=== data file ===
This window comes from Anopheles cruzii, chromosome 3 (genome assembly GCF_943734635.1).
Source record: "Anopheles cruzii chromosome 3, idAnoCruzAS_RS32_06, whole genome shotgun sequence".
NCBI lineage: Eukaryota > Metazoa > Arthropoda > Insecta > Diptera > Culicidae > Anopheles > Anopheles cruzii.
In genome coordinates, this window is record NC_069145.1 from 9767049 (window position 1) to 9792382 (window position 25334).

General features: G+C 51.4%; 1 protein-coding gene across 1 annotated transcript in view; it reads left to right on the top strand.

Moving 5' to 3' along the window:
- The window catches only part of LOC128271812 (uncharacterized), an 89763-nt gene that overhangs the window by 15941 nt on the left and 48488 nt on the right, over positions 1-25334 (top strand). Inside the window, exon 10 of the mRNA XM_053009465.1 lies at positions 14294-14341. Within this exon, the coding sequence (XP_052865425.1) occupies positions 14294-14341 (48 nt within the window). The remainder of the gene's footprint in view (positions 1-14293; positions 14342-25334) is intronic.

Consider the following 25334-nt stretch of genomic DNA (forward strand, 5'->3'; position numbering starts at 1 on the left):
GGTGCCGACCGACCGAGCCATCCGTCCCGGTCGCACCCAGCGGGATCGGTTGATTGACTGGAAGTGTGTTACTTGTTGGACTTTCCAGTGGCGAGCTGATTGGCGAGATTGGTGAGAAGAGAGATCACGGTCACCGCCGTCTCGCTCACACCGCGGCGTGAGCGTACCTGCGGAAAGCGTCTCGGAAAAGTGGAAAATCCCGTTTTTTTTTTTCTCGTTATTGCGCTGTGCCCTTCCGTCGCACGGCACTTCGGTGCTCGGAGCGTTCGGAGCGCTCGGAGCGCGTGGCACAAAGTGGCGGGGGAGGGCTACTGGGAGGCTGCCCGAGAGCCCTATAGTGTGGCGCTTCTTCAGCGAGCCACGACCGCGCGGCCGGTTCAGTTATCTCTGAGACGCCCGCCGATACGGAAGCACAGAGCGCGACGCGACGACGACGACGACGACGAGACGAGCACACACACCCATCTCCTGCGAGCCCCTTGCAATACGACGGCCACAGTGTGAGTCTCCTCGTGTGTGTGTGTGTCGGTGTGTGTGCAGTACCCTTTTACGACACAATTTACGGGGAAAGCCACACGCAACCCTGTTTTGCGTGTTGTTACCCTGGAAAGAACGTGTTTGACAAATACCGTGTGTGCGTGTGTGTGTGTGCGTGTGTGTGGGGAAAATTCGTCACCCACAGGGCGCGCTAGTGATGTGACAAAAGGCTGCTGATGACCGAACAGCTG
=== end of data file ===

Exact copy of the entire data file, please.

This window comes from Anopheles cruzii, chromosome 3 (genome assembly GCF_943734635.1).
Source record: "Anopheles cruzii chromosome 3, idAnoCruzAS_RS32_06, whole genome shotgun sequence".
NCBI lineage: Eukaryota > Metazoa > Arthropoda > Insecta > Diptera > Culicidae > Anopheles > Anopheles cruzii.
In genome coordinates, this window is record NC_069145.1 from 9767049 (window position 1) to 9792382 (window position 25334).

General features: G+C 51.4%; 1 protein-coding gene across 1 annotated transcript in view; it reads left to right on the top strand.

Moving 5' to 3' along the window:
- The window catches only part of LOC128271812 (uncharacterized), an 89763-nt gene that overhangs the window by 15941 nt on the left and 48488 nt on the right, over positions 1-25334 (top strand). Inside the window, exon 10 of the mRNA XM_053009465.1 lies at positions 14294-14341. Within this exon, the coding sequence (XP_052865425.1) occupies positions 14294-14341 (48 nt within the window). The remainder of the gene's footprint in view (positions 1-14293; positions 14342-25334) is intronic.

Consider the following 25334-nt stretch of genomic DNA (forward strand, 5'->3'; position numbering starts at 1 on the left):
GGTGCCGACCGACCGAGCCATCCGTCCCGGTCGCACCCAGCGGGATCGGTTGATTGACTGGAAGTGTGTTACTTGTTGGACTTTCCAGTGGCGAGCTGATTGGCGAGATTGGTGAGAAGAGAGATCACGGTCACCGCCGTCTCGCTCACACCGCGGCGTGAGCGTACCTGCGGAAAGCGTCTCGGAAAAGTGGAAAATCCCGTTTTTTTTTTTCTCGTTATTGCGCTGTGCCCTTCCGTCGCACGGCACTTCGGTGCTCGGAGCGTTCGGAGCGCTCGGAGCGCGTGGCACAAAGTGGCGGGGGAGGGCTACTGGGAGGCTGCCCGAGAGCCCTATAGTGTGGCGCTTCTTCAGCGAGCCACGACCGCGCGGCCGGTTCAGTTATCTCTGAGACGCCCGCCGATACGGAAGCACAGAGCGCGACGCGACGACGACGACGACGACGAGACGAGCACACACACCCATCTCCTGCGAGCCCCTTGCAATACGACGGCCACAGTGTGAGTCTCCTCGTGTGTGTGTGTGTCGGTGTGTGTGCAGTACCCTTTTACGACACAATTTACGGGGAAAGCCACACGCAACCCTGTTTTGCGTGTTGTTACCCTGGAAAGAACGTGTTTGACAAATACCGTGTGTGCGTGTGTGTGTGTGCGTGTGTGTGGGGAAAATTCGTCACCCACAGGGCGCGCTAGTGATGTGACAAAAGGCTGCTGATGACCGAACAGCTG